With one of the tightest rental markets in the country, one of the most expensive home ownership markets and a booming population, it should be no surprise that the Toronto region has pent-up demand for rentals. What’s new is that the math for builders is finally starting to make sense to build new rental – particularly in the luxury and premium rental market – which is leading to an uptick in supply in levels not seen since the mid-1990s.
According to data from real estate analysts Urbanation Inc., six projects and 1,723 units began occupying in 2017, but it projects that in 2018 nine projects equalling 2,669 units will be delivered.
There are also 162 proposed rental projects across the GTA, which could add up to 34,054 units. Of that, approximately 27,000 are in city of Toronto, and almost 17,000 are even more centrally located in the boundaries of the old city of Toronto.
The region never stopped building rental housing, but as a 2017 Ryerson City Building Institute report noted, its only in the past two years that the market has seen more than 2,000 rental construction starts per annum since 1994.
“New market rental is badly needed in the downtown,” said Cary Green, chairman of Greenwin Inc., which just announced that it won a request-for-proposal to build 700 units of rental as part of the Provincial Affordable Housing Lands Program in exchange for keeping 30 per cent of the building affordable for 40 years. The site, near Bay and College, is the kind of downtown land the company could only dream of acquiring in the open market. “It’s very challenging today – we’re competing with the condo market. They can pay more money for the land than the rental market has been able to in the past,” Mr. Green said.
The competition between condos and renters for land is why some of Canada’s biggest pension funds and insurers are teaming up with the the region’s biggest landlords to squeeze new rental buildings onto their existing properties.
“Up until the mid-2000s, a lot of the landlords or owners would grow by purchasing existing rental assets,” said Drew Sinclair, Principal at SvN Architects and Planners. “Now, the cost of building is less than the cost of buying. That’s a really dramatic transition.”
Earlier this year, Minto Capital, a part of the builder and landlord Minto Group, announced one its first new-build rental buildings in years was nearing completion in Oakville: 1235 Marlborough is a 14-storey tower on the grounds of its existing Marlborough complex in the College Park neighbourhood at Trafalgar and Upper Middle Road.
“We’re catering to two markets: students with a roommate or downsizers that are coming from larger homes and can’t envision their lives shrinking into a one bedroom,” said Ben Mullen, vice-president of asset management, who said the building has 144 units, 97 of which are two-bedroom (starting at $1,675 a month) and 46 are three-bedrooms (starting at closer to $2,000).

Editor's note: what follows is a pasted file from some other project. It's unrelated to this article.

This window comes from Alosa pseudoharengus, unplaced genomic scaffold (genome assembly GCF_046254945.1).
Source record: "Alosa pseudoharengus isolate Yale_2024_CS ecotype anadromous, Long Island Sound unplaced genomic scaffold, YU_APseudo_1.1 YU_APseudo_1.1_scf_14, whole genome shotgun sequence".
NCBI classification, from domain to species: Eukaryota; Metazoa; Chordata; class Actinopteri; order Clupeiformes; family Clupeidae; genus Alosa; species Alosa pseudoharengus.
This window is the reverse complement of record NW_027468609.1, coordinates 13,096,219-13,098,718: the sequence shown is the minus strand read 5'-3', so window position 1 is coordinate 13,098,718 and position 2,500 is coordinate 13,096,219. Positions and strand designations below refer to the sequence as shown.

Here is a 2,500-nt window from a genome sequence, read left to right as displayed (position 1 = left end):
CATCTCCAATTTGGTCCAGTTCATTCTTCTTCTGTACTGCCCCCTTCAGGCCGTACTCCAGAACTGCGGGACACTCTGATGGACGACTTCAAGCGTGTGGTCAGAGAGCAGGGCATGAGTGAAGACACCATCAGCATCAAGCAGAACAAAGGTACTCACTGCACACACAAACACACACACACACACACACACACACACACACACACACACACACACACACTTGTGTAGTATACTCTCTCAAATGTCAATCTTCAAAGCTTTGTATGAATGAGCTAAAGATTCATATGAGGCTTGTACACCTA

Mr. Mullen said that major landlords such as Minto have two options to increase the value of their portfolios: “reorientation,” which means renovating old buildings with more attractive modern amenities to enable charging higher rents; or intensification, which means squeezing a new building onto the existing land, which also lets it charge higher rents. “We are seeking rents that are greater than our existing building,” he said. “ This is the only one that would fit at Marlborough. We have a couple other we’re working on in the GTA that are very similar.”
Mr. Sinclair, whose firm has consulted on planning and design for many of these landlord companies, said there are 2,700 high-rise apartment buildings in the city of Toronto alone, the majority of which are “tower in the park” configurations ripe for intensification. “There’s a huge amount of potential for a significant amount of rental housing to come online,” he said.
But the ability to charge premium rents in the GTA is also what’s drawing in new players, such as condominium builders Camrost Felcorp Inc., which added a luxury rental building – 101 St. Clair – to its redevelopment of the Imperial Oil headquarters.
The market they are after is “that Forest Hill homeowner who doesn’t quite want to make the full commitment. 101 St. Clair is the toe in the water to see if this lifestyle is right for them,” said Joseph Feldman, director of development at Camrost. He said 101 St. Clair is about 50-per-cent leased, but while one-bedroom suites start at $2,295 a month, some of the larger 1,500 or 2,000 square foot units hit $5,500, or even $20,000 a month for its highest-end pads.
“We are hot on the market, we believe, in the product that we build. We’re on the verge of pulling the trigger on another purpose-built [in the company’s new community in Leaside], “ he said. “The joke in our office is that in the past 41 years we’ve built 11,000 units – imagine if we kept all of those as rentals.”
While it might not seem like high-end units perform a useful role in solving the affordability issues that rental usually addresses, Altus Group chief economist Peter Norman suggests a different way to think about it. “The city itself is 650,000 units strong. That’s the size of the rental stock in the GTA. If you don’t provide at the high end, it’s a cork in the bottle; nobody can move up.”
That said, the luxury market might not be able to address the growing region’s needs.